Agronomy Blog

Plains East Crop Progress

by Leonard Luebker | Jul 10, 2017

Again, our region’s progress is as the spring dictated toward planting.  The Southeast Nebraska and Northeast Kansas areas tasseled and silked last week in the earlier planted fields.  The rest of the area, Lincoln, Nebraska and north, tasseling is beginning.  By next weekend, July 15th, one will see the majority of the fields tasseled. Some later plantings will carry into the following week. 

The past few days and looking into this week, the temperatures are to be in the mid 90’s, with a day or two possibly hitting 100 degrees.  This is taking a toll on the corn in some fields, or parts of fields. The plants are showing severely rolled leaves to protect themselves from the heat. 

Corn, early season weather effects:  With the weather effects at planting and shortly thereafter, one may see significant differences from field to field.  Some fields may show more leaf rolling than others during this heat spell due to the root development, or lack thereof.   In fields with leaf rolling, some of the root development was restricted by earlier soil compaction due to the cold wet conditions.  Overall the corn crop is looking good considering the weather to date, but the next week to 10 days are very critical.  The ten day span prior to tasseling is the period of time for the corn plant to determine the ear length.  Rolling of the leaves, and stress from extreme heat, can shorten the overall ear length affecting the yield. 

Soybeans:  The soybean height overall is following the corn growth from South to North.  Better height and canopy can be found in Southeast Nebraska and Northeast Kansas.  As one moves north, the soybeans are growing, but not every field is showing good height for canopy.  July is the month we usually see some good growth on the soybeans.  The canopy should be expected to rapidly develop.  Marestail, as was stated a month ago in the last blog, became a “nightmare” quickly in some fields.  Not only were some of the herbicide applications affected by the cooler conditions, but new seedlings started in June adding to the problem that already existed.  The best results of using a pre-plant or pre-emerge on soybeans this year, appeared to be applications made with good growing conditions the following 3 days after the herbicide was applied.  This allowed the actively growing weed plants, and seedlings, to uptake the herbicides for better control.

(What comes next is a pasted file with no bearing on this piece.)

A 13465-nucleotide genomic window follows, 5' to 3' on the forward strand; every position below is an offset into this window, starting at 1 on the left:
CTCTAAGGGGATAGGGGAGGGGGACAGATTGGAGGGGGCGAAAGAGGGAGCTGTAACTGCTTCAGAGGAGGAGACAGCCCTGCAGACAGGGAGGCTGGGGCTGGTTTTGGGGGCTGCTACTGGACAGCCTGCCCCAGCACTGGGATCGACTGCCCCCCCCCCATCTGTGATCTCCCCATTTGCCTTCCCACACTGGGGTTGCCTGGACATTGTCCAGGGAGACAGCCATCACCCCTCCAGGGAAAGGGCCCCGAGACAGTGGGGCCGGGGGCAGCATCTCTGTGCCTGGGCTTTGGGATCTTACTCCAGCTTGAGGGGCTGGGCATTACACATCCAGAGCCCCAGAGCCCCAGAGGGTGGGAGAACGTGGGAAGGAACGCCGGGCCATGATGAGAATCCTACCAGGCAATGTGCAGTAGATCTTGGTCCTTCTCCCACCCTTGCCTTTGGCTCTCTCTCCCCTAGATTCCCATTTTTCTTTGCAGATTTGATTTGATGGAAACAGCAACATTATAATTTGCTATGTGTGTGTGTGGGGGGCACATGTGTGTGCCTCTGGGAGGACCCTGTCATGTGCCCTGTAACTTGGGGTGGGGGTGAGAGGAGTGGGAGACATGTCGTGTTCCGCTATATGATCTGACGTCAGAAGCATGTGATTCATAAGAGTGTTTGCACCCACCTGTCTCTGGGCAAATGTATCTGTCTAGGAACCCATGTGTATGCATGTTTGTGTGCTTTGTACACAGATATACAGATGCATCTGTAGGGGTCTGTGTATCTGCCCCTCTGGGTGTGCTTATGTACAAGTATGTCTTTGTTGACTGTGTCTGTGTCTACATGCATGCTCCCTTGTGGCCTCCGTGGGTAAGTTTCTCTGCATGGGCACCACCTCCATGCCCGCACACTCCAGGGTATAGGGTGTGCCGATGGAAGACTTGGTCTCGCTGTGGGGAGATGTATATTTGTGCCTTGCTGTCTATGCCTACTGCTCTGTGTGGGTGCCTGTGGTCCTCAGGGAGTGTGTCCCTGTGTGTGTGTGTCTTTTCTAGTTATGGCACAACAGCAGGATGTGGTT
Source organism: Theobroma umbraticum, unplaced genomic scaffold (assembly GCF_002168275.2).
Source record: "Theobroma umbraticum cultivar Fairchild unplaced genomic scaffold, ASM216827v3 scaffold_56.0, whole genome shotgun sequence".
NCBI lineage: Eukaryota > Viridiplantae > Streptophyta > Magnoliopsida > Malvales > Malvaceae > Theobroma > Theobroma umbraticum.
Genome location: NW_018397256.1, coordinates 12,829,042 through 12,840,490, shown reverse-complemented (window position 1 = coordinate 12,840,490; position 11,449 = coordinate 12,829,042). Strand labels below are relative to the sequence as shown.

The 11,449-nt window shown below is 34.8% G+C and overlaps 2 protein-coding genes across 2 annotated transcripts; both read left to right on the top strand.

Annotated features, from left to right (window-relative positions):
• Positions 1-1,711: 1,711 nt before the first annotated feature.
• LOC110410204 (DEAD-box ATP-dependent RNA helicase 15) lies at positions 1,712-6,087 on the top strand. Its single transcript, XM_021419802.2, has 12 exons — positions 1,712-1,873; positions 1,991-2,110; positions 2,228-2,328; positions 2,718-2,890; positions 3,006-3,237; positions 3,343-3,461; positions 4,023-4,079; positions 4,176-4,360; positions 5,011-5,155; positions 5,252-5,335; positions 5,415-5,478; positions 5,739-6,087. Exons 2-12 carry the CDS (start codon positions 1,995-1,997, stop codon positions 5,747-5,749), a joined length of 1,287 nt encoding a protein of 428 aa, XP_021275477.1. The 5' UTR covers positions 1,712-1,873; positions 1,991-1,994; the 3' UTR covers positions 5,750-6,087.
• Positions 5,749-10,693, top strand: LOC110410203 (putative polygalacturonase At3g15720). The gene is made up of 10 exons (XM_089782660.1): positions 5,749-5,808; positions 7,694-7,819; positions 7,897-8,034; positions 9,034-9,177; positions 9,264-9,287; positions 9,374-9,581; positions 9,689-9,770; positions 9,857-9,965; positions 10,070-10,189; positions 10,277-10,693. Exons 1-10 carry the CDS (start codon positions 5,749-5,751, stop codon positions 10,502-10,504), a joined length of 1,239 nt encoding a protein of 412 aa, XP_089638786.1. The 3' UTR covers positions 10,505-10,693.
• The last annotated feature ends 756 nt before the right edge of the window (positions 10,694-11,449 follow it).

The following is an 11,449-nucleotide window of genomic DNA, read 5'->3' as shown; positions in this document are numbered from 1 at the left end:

LG5643 is the hybrid really standing out in a lot of areas.  It showed early vigorous growth with a taller plant height than other hybrids in plots and fields.  LG5650 and LG5663 are looking good at this point along with the LG5643.  As we progress through the rest of the summer, be sure to ask your LG Seeds DSM for their latest take on the hybrids looking the best in your area.


Note: The information in this issue is based upon field observations and third party information. Since variations in local conditions may affect the information and suggestions contained in this issue, LG Seeds disclaims legal responsibility therefore. Always read and follow label instructions.
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